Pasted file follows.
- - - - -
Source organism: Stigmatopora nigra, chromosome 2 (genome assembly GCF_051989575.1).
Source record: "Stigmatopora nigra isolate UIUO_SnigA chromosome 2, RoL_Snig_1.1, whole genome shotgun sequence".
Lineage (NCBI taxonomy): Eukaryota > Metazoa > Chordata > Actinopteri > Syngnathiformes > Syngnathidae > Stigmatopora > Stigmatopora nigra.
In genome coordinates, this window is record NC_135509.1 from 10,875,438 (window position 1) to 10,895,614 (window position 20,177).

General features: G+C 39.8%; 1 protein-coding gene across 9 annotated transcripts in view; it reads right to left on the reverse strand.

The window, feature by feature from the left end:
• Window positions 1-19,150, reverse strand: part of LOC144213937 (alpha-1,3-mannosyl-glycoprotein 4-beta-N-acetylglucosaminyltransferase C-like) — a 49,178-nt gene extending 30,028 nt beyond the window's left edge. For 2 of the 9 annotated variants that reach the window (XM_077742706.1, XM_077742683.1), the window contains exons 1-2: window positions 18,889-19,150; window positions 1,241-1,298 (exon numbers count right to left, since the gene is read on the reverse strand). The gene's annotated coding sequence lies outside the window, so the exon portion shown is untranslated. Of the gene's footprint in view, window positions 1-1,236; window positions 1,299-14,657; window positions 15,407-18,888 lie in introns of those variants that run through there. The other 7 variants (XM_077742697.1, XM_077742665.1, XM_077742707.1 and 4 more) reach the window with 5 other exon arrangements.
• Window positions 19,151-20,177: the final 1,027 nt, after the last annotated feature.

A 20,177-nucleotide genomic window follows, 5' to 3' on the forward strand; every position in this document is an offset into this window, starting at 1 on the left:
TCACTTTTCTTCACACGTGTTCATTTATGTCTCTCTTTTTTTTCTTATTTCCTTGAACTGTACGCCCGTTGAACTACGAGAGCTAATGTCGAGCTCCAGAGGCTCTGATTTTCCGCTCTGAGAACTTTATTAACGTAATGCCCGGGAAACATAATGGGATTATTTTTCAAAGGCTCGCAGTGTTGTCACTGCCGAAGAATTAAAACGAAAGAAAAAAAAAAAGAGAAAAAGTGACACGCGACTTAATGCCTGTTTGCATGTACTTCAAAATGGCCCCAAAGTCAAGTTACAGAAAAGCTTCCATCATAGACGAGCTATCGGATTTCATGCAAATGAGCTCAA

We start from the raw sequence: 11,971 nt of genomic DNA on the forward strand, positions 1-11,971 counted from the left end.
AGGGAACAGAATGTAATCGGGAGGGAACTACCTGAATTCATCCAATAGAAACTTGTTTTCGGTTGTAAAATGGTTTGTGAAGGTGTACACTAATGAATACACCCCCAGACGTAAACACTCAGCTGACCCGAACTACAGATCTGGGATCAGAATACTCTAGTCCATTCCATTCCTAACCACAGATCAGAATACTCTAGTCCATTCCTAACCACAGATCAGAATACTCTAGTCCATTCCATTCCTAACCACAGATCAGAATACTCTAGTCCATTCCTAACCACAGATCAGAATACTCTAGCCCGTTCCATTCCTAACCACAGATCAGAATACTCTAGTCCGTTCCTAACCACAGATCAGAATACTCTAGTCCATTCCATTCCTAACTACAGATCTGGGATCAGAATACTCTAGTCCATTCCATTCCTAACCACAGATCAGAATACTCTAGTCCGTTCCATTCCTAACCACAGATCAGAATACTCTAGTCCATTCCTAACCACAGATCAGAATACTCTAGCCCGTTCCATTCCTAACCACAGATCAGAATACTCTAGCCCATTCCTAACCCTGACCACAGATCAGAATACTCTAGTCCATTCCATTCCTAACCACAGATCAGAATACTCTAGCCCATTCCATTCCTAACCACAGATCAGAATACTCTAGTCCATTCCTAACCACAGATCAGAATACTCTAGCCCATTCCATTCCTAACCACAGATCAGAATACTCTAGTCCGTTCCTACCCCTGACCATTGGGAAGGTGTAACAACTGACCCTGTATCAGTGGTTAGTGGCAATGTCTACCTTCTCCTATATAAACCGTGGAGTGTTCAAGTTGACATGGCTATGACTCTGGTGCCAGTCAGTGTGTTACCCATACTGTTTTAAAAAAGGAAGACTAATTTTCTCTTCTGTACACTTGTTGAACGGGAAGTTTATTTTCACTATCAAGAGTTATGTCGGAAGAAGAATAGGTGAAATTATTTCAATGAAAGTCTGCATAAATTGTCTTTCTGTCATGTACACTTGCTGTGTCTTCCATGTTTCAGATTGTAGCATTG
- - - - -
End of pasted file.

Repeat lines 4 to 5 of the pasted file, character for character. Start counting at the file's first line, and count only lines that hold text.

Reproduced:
In genome coordinates, this window is record NC_135509.1 from 10,875,438 (window position 1) to 10,895,614 (window position 20,177).

General features: G+C 39.8%; 1 protein-coding gene across 9 annotated transcripts in view; it reads right to left on the reverse strand.